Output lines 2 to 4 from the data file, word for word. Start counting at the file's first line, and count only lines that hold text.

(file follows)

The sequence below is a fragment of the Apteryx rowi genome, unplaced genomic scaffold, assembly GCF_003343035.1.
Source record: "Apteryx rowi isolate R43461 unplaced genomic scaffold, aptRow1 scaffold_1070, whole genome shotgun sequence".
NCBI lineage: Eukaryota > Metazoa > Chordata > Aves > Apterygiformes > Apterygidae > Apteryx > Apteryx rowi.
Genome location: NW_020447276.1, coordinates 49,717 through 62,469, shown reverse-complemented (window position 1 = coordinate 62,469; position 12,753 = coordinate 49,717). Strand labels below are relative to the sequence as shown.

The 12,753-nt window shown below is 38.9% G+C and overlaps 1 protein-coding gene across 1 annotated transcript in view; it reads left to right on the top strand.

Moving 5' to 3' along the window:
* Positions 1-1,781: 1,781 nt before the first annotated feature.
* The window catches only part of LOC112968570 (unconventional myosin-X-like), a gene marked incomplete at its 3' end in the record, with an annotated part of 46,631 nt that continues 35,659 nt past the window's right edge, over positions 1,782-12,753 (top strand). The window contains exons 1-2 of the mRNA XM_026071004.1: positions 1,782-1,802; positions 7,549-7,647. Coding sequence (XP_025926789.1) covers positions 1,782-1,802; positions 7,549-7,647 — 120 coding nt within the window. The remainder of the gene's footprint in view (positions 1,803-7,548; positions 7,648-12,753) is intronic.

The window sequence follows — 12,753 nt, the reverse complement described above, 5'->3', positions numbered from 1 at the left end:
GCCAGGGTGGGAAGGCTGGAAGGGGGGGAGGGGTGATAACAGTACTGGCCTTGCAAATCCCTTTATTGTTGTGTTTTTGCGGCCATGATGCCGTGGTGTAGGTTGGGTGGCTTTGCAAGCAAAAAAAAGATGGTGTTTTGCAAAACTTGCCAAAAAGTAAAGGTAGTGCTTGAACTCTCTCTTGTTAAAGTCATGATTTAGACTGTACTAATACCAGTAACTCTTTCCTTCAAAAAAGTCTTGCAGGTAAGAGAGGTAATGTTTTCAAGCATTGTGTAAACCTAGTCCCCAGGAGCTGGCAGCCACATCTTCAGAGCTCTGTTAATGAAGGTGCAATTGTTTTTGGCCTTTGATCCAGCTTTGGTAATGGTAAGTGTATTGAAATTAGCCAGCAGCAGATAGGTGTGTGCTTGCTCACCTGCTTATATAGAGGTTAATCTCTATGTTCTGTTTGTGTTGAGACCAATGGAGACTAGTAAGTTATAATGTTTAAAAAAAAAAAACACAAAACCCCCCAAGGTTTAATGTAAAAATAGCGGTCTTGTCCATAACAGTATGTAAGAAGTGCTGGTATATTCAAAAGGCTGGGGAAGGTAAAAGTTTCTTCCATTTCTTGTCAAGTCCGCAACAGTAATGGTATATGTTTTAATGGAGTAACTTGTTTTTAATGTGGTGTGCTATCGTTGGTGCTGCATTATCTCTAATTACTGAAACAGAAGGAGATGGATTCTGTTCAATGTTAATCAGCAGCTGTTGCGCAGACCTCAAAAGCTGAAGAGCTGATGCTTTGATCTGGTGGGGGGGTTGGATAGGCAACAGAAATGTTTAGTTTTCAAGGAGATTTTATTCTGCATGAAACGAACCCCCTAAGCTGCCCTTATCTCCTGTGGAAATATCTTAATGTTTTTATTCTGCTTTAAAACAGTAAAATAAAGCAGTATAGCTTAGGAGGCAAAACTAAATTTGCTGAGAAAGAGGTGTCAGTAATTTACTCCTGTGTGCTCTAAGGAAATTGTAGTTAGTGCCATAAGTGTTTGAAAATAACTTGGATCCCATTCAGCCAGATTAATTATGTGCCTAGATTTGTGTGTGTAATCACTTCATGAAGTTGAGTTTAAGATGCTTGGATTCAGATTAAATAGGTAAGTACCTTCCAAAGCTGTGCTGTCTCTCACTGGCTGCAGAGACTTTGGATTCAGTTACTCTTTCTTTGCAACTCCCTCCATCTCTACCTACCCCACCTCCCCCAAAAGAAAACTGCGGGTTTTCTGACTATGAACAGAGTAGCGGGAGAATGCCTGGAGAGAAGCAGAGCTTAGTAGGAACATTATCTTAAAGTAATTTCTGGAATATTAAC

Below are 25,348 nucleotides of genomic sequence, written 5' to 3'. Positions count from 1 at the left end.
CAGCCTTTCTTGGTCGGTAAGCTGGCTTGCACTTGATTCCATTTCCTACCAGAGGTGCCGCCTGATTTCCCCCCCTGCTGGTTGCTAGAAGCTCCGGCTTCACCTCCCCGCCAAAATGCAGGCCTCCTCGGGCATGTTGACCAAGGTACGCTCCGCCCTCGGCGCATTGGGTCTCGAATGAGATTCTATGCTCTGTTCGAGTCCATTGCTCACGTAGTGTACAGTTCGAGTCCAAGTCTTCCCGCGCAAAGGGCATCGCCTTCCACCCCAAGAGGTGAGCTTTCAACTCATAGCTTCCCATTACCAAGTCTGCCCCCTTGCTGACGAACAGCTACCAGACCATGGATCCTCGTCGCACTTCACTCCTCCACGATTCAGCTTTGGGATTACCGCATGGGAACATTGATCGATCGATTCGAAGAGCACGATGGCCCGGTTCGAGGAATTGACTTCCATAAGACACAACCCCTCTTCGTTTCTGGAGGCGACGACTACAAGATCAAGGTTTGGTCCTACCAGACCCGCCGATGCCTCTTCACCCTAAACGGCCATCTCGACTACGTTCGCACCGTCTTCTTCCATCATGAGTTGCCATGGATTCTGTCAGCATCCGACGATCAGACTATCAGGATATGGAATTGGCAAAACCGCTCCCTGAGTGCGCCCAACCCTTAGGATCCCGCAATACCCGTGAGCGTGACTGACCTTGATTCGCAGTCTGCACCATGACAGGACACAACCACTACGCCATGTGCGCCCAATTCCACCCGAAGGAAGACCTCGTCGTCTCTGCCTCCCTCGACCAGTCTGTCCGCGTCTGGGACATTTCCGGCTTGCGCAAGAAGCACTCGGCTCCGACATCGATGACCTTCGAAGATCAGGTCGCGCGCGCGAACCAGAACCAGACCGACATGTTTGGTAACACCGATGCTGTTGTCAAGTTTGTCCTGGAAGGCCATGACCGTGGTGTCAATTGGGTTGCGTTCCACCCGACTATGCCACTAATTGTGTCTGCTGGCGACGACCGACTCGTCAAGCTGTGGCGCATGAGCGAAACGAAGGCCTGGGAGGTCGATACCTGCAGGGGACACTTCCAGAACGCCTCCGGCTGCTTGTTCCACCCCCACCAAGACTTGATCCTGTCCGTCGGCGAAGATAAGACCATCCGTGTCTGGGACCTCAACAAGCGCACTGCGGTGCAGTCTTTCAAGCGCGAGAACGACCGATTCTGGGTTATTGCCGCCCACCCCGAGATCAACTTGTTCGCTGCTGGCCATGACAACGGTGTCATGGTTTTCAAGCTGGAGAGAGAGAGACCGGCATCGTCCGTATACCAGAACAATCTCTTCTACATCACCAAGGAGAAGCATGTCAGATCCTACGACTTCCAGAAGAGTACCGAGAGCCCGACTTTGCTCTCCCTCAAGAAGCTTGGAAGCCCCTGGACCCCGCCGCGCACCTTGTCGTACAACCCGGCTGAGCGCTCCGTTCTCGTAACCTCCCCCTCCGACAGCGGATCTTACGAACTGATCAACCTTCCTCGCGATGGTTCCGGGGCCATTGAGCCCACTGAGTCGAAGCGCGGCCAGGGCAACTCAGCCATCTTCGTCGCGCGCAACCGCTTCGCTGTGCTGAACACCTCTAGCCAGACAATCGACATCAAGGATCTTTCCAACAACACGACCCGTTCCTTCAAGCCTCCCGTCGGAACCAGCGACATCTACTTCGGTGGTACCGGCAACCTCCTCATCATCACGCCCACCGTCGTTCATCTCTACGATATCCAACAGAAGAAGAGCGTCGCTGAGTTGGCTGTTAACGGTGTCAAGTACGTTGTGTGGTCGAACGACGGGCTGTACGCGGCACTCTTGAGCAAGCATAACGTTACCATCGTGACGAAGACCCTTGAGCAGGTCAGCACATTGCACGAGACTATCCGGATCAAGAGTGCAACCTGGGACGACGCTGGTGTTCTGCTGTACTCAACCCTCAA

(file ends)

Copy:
Source record: "Apteryx rowi isolate R43461 unplaced genomic scaffold, aptRow1 scaffold_1070, whole genome shotgun sequence".
NCBI lineage: Eukaryota > Metazoa > Chordata > Aves > Apterygiformes > Apterygidae > Apteryx > Apteryx rowi.
Genome location: NW_020447276.1, coordinates 49,717 through 62,469, shown reverse-complemented (window position 1 = coordinate 62,469; position 12,753 = coordinate 49,717). Strand labels below are relative to the sequence as shown.